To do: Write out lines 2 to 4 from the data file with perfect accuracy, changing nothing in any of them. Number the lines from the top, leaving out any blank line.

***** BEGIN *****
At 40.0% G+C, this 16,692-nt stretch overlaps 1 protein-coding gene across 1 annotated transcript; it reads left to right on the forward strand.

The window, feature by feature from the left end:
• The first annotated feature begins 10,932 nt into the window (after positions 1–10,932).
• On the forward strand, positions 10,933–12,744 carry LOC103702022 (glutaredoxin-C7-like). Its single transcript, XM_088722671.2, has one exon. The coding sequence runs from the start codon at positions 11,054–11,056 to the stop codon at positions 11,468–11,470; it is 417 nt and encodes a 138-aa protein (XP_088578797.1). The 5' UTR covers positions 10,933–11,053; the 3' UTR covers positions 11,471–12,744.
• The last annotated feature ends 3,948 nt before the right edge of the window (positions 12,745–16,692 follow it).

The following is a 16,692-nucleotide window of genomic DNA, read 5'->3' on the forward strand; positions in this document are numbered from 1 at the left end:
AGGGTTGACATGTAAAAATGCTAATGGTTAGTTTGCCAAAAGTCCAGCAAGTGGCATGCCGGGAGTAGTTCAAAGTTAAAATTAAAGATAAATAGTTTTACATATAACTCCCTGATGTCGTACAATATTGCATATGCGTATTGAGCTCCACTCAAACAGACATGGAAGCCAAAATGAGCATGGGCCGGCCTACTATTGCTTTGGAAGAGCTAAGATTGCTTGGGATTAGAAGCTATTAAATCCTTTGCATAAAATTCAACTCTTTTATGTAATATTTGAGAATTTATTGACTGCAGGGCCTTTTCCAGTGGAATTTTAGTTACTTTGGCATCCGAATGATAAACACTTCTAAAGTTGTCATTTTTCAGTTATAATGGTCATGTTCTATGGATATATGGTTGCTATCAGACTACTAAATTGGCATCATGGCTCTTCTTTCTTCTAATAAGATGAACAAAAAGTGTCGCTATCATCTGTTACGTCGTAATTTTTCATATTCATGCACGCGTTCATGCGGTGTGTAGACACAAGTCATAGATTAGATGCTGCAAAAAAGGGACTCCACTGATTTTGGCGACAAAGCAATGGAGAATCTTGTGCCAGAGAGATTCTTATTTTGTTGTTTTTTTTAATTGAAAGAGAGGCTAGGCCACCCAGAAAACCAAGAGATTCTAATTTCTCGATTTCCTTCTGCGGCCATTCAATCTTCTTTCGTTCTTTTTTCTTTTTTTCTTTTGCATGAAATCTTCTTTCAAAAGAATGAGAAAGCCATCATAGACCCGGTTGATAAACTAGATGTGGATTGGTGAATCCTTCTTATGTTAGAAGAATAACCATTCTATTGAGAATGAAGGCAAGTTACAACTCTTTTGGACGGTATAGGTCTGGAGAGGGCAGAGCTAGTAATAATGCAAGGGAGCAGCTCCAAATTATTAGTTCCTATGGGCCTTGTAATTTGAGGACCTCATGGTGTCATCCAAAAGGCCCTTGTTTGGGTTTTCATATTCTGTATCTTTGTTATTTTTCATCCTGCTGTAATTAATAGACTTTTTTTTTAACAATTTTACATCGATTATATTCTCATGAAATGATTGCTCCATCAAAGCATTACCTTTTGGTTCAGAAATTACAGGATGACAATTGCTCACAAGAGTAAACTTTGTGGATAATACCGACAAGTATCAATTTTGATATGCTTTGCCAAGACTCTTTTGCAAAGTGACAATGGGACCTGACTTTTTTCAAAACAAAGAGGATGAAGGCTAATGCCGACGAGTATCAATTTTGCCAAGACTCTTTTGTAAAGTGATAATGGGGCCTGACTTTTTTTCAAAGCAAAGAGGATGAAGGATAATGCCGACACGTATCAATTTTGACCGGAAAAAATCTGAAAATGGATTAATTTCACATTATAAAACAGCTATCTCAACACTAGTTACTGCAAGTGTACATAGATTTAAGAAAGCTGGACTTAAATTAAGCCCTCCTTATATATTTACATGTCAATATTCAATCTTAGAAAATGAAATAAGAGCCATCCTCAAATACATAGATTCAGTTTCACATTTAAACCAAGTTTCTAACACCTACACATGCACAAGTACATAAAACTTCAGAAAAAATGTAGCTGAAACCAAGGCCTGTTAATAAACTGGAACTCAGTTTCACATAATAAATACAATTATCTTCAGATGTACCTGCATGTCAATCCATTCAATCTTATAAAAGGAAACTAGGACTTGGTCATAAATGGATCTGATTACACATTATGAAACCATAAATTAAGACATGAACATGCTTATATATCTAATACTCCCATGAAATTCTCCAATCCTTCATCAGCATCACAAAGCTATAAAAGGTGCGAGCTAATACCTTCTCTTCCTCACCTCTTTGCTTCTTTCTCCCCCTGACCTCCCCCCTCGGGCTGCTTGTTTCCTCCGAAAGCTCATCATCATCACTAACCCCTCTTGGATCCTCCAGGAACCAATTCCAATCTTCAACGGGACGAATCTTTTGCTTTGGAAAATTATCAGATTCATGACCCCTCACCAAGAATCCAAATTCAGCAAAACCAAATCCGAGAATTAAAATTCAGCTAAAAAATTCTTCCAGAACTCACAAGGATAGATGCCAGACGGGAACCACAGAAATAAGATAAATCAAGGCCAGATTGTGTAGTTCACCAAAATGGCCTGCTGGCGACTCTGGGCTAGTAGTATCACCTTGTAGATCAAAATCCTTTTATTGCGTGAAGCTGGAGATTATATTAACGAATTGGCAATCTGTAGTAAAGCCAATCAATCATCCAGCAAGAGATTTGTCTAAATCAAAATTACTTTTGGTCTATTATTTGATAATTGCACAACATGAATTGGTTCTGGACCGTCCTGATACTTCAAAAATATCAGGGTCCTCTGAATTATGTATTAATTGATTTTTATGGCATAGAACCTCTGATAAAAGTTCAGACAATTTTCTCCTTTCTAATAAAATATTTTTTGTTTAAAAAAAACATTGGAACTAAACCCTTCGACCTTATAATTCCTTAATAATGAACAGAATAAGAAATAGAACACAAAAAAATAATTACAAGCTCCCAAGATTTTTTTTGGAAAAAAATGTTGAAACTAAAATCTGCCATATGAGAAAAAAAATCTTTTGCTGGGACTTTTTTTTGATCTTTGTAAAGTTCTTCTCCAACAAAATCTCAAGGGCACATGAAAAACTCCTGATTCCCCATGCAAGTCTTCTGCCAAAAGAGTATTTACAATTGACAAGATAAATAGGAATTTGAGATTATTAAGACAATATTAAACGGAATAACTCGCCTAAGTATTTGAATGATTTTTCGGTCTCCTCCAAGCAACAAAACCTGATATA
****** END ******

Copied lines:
The window, feature by feature from the left end:
• The first annotated feature begins 10,932 nt into the window (after positions 1–10,932).
• On the forward strand, positions 10,933–12,744 carry LOC103702022 (glutaredoxin-C7-like). Its single transcript, XM_088722671.2, has one exon. The coding sequence runs from the start codon at positions 11,054–11,056 to the stop codon at positions 11,468–11,470; it is 417 nt and encodes a 138-aa protein (XP_088578797.1). The 5' UTR covers positions 10,933–11,053; the 3' UTR covers positions 11,471–12,744.